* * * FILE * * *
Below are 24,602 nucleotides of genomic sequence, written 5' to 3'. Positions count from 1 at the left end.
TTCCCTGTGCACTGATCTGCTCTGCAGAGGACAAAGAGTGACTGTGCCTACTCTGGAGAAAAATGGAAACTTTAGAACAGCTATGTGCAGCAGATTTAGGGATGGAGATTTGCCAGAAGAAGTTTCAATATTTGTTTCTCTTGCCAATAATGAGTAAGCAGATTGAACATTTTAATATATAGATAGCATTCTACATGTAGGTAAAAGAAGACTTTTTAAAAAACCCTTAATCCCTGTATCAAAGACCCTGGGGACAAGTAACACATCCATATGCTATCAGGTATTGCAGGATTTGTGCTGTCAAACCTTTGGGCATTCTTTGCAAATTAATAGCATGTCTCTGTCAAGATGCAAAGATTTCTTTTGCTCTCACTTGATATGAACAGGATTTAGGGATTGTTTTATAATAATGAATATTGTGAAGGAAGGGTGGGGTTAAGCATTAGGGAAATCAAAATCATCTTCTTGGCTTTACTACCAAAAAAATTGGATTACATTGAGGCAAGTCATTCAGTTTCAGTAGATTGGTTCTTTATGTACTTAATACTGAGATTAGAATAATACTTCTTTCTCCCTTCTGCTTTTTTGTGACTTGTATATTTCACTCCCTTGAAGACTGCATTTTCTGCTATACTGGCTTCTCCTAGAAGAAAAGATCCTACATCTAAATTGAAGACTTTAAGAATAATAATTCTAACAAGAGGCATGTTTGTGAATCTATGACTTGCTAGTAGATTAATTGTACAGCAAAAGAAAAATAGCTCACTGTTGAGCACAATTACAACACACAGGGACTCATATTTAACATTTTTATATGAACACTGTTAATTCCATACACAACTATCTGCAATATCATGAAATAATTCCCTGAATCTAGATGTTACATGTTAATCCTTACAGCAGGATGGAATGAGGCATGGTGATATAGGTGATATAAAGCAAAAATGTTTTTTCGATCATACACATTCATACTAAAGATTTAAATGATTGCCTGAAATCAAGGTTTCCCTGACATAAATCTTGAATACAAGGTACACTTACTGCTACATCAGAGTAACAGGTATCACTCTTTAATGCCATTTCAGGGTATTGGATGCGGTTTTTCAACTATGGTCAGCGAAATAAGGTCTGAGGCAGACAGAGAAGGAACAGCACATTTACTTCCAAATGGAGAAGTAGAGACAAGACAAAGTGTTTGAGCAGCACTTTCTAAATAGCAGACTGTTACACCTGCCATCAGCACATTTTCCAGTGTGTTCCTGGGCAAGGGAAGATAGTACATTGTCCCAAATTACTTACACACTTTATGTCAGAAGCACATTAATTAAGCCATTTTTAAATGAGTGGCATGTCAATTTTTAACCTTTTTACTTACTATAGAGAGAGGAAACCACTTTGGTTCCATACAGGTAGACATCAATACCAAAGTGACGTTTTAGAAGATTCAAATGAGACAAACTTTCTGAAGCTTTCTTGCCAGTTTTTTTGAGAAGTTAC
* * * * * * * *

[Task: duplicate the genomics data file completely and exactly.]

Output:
Below are 24,602 nucleotides of genomic sequence, written 5' to 3'. Positions count from 1 at the left end.
TTCCCTGTGCACTGATCTGCTCTGCAGAGGACAAAGAGTGACTGTGCCTACTCTGGAGAAAAATGGAAACTTTAGAACAGCTATGTGCAGCAGATTTAGGGATGGAGATTTGCCAGAAGAAGTTTCAATATTTGTTTCTCTTGCCAATAATGAGTAAGCAGATTGAACATTTTAATATATAGATAGCATTCTACATGTAGGTAAAAGAAGACTTTTTAAAAAACCCTTAATCCCTGTATCAAAGACCCTGGGGACAAGTAACACATCCATATGCTATCAGGTATTGCAGGATTTGTGCTGTCAAACCTTTGGGCATTCTTTGCAAATTAATAGCATGTCTCTGTCAAGATGCAAAGATTTCTTTTGCTCTCACTTGATATGAACAGGATTTAGGGATTGTTTTATAATAATGAATATTGTGAAGGAAGGGTGGGGTTAAGCATTAGGGAAATCAAAATCATCTTCTTGGCTTTACTACCAAAAAAATTGGATTACATTGAGGCAAGTCATTCAGTTTCAGTAGATTGGTTCTTTATGTACTTAATACTGAGATTAGAATAATACTTCTTTCTCCCTTCTGCTTTTTTGTGACTTGTATATTTCACTCCCTTGAAGACTGCATTTTCTGCTATACTGGCTTCTCCTAGAAGAAAAGATCCTACATCTAAATTGAAGACTTTAAGAATAATAATTCTAACAAGAGGCATGTTTGTGAATCTATGACTTGCTAGTAGATTAATTGTACAGCAAAAGAAAAATAGCTCACTGTTGAGCACAATTACAACACACAGGGACTCATATTTAACATTTTTATATGAACACTGTTAATTCCATACACAACTATCTGCAATATCATGAAATAATTCCCTGAATCTAGATGTTACATGTTAATCCTTACAGCAGGATGGAATGAGGCATGGTGATATAGGTGATATAAAGCAAAAATGTTTTTTCGATCATACACATTCATACTAAAGATTTAAATGATTGCCTGAAATCAAGGTTTCCCTGACATAAATCTTGAATACAAGGTACACTTACTGCTACATCAGAGTAACAGGTATCACTCTTTAATGCCATTTCAGGGTATTGGATGCGGTTTTTCAACTATGGTCAGCGAAATAAGGTCTGAGGCAGACAGAGAAGGAACAGCACATTTACTTCCAAATGGAGAAGTAGAGACAAGACAAAGTGTTTGAGCAGCACTTTCTAAATAGCAGACTGTTACACCTGCCATCAGCACATTTTCCAGTGTGTTCCTGGGCAAGGGAAGATAGTACATTGTCCCAAATTACTTACACACTTTATGTCAGAAGCACATTAATTAAGCCATTTTTAAATGAGTGGCATGTCAATTTTTAACCTTTTTACTTACTATAGAGAGAGGAAACCACTTTGGTTCCATACAGGTAGACATCAATACCAAAGTGACGTTTTAGAAGATTCAAATGAGACAAACTTTCTGAAGCTTTCTTGCCAGTTTTTTTGAGAAGTTAC